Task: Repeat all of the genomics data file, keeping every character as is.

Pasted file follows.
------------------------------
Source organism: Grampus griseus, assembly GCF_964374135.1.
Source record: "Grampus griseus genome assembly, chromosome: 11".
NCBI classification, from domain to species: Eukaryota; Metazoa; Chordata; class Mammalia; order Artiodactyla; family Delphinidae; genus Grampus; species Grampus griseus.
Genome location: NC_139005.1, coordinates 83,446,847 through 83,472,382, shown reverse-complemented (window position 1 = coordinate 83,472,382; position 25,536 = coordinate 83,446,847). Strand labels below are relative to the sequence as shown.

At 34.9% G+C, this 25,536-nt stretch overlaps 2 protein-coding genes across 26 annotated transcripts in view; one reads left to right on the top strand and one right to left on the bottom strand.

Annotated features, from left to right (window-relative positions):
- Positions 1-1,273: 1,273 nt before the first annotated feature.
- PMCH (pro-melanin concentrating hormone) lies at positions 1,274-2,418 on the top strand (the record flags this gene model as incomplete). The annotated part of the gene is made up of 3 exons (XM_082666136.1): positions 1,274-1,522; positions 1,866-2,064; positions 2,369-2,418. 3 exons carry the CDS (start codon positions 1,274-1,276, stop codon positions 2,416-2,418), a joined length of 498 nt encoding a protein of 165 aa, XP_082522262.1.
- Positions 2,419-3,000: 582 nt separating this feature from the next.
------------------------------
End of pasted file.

Source organism: Grampus griseus, assembly GCF_964374135.1.
Source record: "Grampus griseus genome assembly, chromosome: 11".
NCBI classification, from domain to species: Eukaryota; Metazoa; Chordata; class Mammalia; order Artiodactyla; family Delphinidae; genus Grampus; species Grampus griseus.
Genome location: NC_139005.1, coordinates 83,446,847 through 83,472,382, shown reverse-complemented (window position 1 = coordinate 83,472,382; position 25,536 = coordinate 83,446,847). Strand labels below are relative to the sequence as shown.

At 34.9% G+C, this 25,536-nt stretch overlaps 2 protein-coding genes across 26 annotated transcripts in view; one reads left to right on the top strand and one right to left on the bottom strand.

Annotated features, from left to right (window-relative positions):
- Positions 1-1,273: 1,273 nt before the first annotated feature.
- PMCH (pro-melanin concentrating hormone) lies at positions 1,274-2,418 on the top strand (the record flags this gene model as incomplete). The annotated part of the gene is made up of 3 exons (XM_082666136.1): positions 1,274-1,522; positions 1,866-2,064; positions 2,369-2,418. 3 exons carry the CDS (start codon positions 1,274-1,276, stop codon positions 2,416-2,418), a joined length of 498 nt encoding a protein of 165 aa, XP_082522262.1.
- Positions 2,419-3,000: 582 nt separating this feature from the next.